Initially, Ms. Spitzer said, the man, who remained anonymous, sent her about 80 pages of police reports and other documents. With those documents, Mr. Zeltzer, the lawyer, and Ms. Spitzer pressured the German government into releasing the rest of the file, which included the photographs.

After receiving the file, the victims’ families sued the German government, the Bavarian regional government and the city of Munich for a “deficient security concept” and the “serious mistakes” that doomed the rescue mission, according to the complaint. The suit was ultimately dismissed because of statute-of-limitations regulations.

Nonetheless, the families have largely focused their efforts on ensuring a place for remembrance of their loved ones in the fabric of the Olympic movement. After decades of lobbying, the victims’ families were heartened when the International Olympic Committee, led by a new president, Thomas Bach, agreed this year to help finance a permanent memorial in Munich. There are also plans to remember the Munich victims at the 2016 Summer Games in Rio de Janeiro.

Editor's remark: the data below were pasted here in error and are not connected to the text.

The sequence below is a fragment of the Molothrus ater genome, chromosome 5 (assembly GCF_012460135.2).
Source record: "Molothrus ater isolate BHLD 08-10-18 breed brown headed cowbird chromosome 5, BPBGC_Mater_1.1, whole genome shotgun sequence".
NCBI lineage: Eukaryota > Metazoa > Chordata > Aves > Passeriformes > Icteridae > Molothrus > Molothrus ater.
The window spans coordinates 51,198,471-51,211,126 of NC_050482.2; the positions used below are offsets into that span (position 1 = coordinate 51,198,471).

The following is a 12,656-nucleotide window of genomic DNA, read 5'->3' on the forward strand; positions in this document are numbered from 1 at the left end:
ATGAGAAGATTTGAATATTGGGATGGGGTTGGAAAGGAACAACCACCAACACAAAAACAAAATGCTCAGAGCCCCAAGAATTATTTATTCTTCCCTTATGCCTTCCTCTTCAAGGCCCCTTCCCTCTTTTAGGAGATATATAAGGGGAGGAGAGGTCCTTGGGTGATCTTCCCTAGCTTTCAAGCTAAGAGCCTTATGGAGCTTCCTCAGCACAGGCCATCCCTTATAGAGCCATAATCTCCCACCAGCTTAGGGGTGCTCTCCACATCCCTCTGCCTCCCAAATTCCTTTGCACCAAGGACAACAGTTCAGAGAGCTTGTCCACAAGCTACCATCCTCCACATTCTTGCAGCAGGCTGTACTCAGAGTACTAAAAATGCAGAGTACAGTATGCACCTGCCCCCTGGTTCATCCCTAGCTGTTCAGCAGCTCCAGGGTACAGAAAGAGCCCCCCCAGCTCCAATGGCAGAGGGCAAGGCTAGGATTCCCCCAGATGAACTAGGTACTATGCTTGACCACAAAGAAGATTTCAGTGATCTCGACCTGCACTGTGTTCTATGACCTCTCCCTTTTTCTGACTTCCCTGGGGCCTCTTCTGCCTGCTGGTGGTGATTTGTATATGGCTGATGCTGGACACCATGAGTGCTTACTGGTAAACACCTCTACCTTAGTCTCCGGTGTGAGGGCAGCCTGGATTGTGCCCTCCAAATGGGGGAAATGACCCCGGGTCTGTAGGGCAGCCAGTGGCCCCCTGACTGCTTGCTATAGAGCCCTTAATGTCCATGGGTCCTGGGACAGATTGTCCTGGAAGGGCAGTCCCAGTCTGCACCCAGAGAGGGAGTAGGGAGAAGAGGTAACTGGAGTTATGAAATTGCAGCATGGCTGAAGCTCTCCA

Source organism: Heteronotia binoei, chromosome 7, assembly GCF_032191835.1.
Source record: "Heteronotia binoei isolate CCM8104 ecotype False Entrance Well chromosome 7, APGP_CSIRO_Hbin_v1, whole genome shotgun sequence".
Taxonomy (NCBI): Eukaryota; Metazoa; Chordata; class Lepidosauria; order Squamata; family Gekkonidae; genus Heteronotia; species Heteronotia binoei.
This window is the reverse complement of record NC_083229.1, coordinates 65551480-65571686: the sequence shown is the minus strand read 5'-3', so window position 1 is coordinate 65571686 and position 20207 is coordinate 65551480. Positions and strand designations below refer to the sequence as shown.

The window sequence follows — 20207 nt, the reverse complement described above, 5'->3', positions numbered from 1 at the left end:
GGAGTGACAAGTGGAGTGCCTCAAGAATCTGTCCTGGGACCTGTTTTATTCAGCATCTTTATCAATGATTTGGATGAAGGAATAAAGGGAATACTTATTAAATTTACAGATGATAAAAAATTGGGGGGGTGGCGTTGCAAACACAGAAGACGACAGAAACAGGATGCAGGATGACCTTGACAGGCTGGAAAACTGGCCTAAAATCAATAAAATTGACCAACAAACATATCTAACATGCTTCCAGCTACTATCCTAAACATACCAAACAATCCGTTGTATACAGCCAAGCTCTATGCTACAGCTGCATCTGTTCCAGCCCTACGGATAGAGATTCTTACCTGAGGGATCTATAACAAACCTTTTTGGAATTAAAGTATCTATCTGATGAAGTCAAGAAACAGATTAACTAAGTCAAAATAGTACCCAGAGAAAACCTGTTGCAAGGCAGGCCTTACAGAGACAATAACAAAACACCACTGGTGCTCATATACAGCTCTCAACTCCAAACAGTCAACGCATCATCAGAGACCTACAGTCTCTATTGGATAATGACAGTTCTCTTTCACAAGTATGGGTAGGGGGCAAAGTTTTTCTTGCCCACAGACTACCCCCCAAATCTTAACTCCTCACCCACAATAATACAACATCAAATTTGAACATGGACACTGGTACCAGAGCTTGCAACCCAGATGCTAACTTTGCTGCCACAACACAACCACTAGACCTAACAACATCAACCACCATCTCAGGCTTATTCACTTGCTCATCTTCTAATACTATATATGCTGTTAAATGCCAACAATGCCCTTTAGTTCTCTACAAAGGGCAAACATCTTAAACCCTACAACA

At the moment, the victims will be included in a moment of remembrance for all athletes who have died at the Olympics; Ms. Spitzer and Ms. Romano continue to press for the Israeli athletes from Munich to be remembered apart from athletes who died in competition, arguing that their deaths were the result of unprecedented evil.

“The moment I saw the photos, it was very painful,” Ms. Romano said. “I remembered until that day Yossef as a young man with a big smile. I remembered his dimples until that moment.”

She hesitated. “At that moment, it erased the entire Yossi that I knew,” she said.

Voir enfin:

In the first majority-Muslim U.S. city, residents tense about its future
Sarah Pulliam Baile
NYT
November 21 2015

A Muslim woman wears a niqab as she walks past a McDonald’s restaurant in Hamtramck, Mich. (Salwan Georges/For The Washington Post)